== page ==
Working Hard is No Longer Working

In her book Nickel and Dimed, Barbara Ehrenreich taught us that despite the relative good times plenty of Americans who working low-wage jobs were still having to live in seedy motels, eating when and what they could in the interlude between paydays, even going so far as to having to sleep in their own cars on occasion. Now, however, instead of low-paying jobs, there are none; instead of a relatively small group of people competing for resources, there is a very large group of people competing for an even smaller share of resources. The situation has altered so severely, that Ehrenreich, nor anyone else, could ever replicate her experiment today.
Meanwhile our economy is stronger than ever and has seen continuous growth year after year, while our paychecks, wistfully, have not. But why? And why, for so many working-class Americans, has “economic growth become a spectator sport.” As economist Jared Bernstein has summarily described it.
A very simple illustration can tell us quite a bit about our current situation. If someone were to ask you how much money you make an hour, you might say “$10.” Which sounds, on its face, like a reasonable response. But, if we just rephrase it, ever so slightly and say, “For each hour of my life I give away, my employer rewards me with $10.” This doesn’t sound so reasonable. It sounds outright ridiculous. Both phrases have the same meaning of course. That you’re being ripped off. As anyone who works for a living secretly suspects. In order for your employer to pay you, at any wage, they in return, must by necessity, make more from whatever you produce and give you less as a result. But, more importantly, what people don’t necessarily realize when they first start selling their time by the hour is that what they’re actually selling isn’t their time, but their very lives.
For decades now, employers have built a political apparatus which has been designed solely to hold down the pay of it’s workers. “We tend to think of employment as a market interaction: supply and demand meet to set a price, and that’s the wage you get paid.” Writes Gabriel Winant, in an article for The Guardian, “But work is much more than this. When you buy bread, there’s no other connection between you and the baker. You take your loaf and go home. But when you sell labor in the labor market, you’re entering into an ongoing power relationship. In return for your wages, you’re supposed to submit – not once but every day. It’s not just economic. Work is intrinsically political.”
What most people want is a job that pays a decent, livable, wage. One that offers both satisfaction and security. However, critics of our current system believe that these goals are incompatible with Capitalism. In her book, Private Government: How Employers Rule Our Lives (and Why We Don’t Talk about It), philosopher Elizabeth Anderson argues that CEOs are the new totalitarians, who “think of themselves as libertarian individualists”, while acting in practice as “dictators of little communist governments.” We like to imagine ourselves as free but we effectively barter away our freedom in exchange for a wage, effectively handing over our rights as soon as we clock in. Groucho Marx had it right when he said, “What makes wage slaves, wages!”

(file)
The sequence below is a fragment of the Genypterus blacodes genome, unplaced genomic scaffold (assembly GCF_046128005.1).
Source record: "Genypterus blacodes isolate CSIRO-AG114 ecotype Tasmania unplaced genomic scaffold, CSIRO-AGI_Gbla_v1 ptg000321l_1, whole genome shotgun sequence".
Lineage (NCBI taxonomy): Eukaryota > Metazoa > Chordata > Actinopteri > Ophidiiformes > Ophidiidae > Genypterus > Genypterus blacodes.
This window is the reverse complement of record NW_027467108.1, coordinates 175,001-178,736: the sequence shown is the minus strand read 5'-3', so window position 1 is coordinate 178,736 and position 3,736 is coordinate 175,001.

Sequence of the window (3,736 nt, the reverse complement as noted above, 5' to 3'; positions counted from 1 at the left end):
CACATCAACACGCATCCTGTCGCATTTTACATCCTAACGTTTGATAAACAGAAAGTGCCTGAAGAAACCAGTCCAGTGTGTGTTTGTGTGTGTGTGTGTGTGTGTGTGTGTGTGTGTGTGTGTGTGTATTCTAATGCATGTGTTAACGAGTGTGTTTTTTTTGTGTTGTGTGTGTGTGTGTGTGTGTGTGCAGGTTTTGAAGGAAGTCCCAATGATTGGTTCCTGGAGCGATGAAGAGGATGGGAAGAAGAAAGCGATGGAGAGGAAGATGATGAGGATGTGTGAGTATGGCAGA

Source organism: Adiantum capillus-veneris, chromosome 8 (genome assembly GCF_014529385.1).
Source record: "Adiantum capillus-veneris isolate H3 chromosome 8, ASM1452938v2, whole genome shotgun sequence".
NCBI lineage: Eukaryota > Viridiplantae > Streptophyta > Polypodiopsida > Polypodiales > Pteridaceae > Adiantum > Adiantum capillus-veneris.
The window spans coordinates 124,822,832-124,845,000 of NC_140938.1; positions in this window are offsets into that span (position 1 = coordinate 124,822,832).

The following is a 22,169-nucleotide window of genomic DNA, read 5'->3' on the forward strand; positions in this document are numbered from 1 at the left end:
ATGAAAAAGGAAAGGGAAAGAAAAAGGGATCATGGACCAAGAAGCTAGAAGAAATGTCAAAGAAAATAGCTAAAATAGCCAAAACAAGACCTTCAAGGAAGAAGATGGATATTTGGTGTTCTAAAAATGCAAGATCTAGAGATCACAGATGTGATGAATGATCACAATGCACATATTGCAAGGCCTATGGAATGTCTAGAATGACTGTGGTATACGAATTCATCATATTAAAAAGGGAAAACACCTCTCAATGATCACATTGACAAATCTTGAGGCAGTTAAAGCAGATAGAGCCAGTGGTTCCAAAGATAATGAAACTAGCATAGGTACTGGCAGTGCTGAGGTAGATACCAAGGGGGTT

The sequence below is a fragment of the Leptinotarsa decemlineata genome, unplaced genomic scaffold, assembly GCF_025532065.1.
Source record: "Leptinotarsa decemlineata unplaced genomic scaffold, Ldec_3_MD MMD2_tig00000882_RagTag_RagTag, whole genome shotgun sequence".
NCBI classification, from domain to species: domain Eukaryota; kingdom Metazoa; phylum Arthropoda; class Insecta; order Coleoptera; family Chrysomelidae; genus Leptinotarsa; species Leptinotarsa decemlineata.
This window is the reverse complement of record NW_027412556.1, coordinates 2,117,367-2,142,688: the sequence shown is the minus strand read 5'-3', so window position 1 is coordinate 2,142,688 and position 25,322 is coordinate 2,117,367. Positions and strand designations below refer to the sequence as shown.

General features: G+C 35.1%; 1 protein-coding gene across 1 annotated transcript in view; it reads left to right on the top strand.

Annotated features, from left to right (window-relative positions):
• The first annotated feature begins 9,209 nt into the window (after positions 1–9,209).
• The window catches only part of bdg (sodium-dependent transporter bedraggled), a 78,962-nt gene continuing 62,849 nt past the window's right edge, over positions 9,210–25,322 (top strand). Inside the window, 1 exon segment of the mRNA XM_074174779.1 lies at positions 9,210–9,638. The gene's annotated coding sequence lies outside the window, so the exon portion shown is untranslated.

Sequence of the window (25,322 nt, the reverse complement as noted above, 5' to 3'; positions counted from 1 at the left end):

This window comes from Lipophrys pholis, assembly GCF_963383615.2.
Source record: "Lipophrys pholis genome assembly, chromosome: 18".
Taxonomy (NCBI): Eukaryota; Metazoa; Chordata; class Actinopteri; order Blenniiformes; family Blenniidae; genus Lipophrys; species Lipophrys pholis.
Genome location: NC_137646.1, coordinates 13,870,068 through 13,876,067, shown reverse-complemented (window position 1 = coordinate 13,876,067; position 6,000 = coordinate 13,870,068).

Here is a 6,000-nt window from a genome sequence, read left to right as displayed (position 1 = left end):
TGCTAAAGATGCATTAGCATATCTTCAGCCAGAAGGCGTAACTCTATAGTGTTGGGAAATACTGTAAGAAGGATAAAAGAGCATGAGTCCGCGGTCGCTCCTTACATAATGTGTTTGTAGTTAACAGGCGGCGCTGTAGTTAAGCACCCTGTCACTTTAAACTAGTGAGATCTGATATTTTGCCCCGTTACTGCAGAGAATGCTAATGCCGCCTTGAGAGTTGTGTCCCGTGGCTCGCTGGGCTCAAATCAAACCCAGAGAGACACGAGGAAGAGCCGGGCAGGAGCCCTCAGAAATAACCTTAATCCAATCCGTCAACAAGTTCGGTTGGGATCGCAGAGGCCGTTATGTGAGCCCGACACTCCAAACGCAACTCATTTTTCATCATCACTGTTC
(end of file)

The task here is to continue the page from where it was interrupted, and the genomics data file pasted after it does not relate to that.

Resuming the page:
I know a lot of people are inclined to think that I, myself, am supposed to just be a good little worker bee and do my part to help keep the wheels of Capitalism moving. But all the skills that I possess are skills that the current market doesn’t value. Therefore, I am classified as either a “low” or “unskilled” worker. Which is absolute bullshit. There is no such thing as “unskilled labor.” It’s an elitist fantasy. All work takes skill. People who say that certain work doesn't require any skills have never worked a day in their life, and use this as an excuse to pay lower wages. It is a fake idea exclusively designed to depress the wages of working people. Remember, poverty is profitable for those who create it. So what’s really in it for me, beyond perhaps, my little paycheck?
“But this is just the way things are Pal. So get used to it.”
This is a thoughtless attitude; one of those things that people say to feel smug because someone once smugly said it to them and they are passing along the pain it caused them. But the complacency that people always seem to default to is troubling, to say the least. While the people who desire change are consistently met with resistance, dismissal, or even ridicule. But I ask again, why? Is this really the world you want to live in? I think we can do better.

*originally published at The Diverse Perspective*


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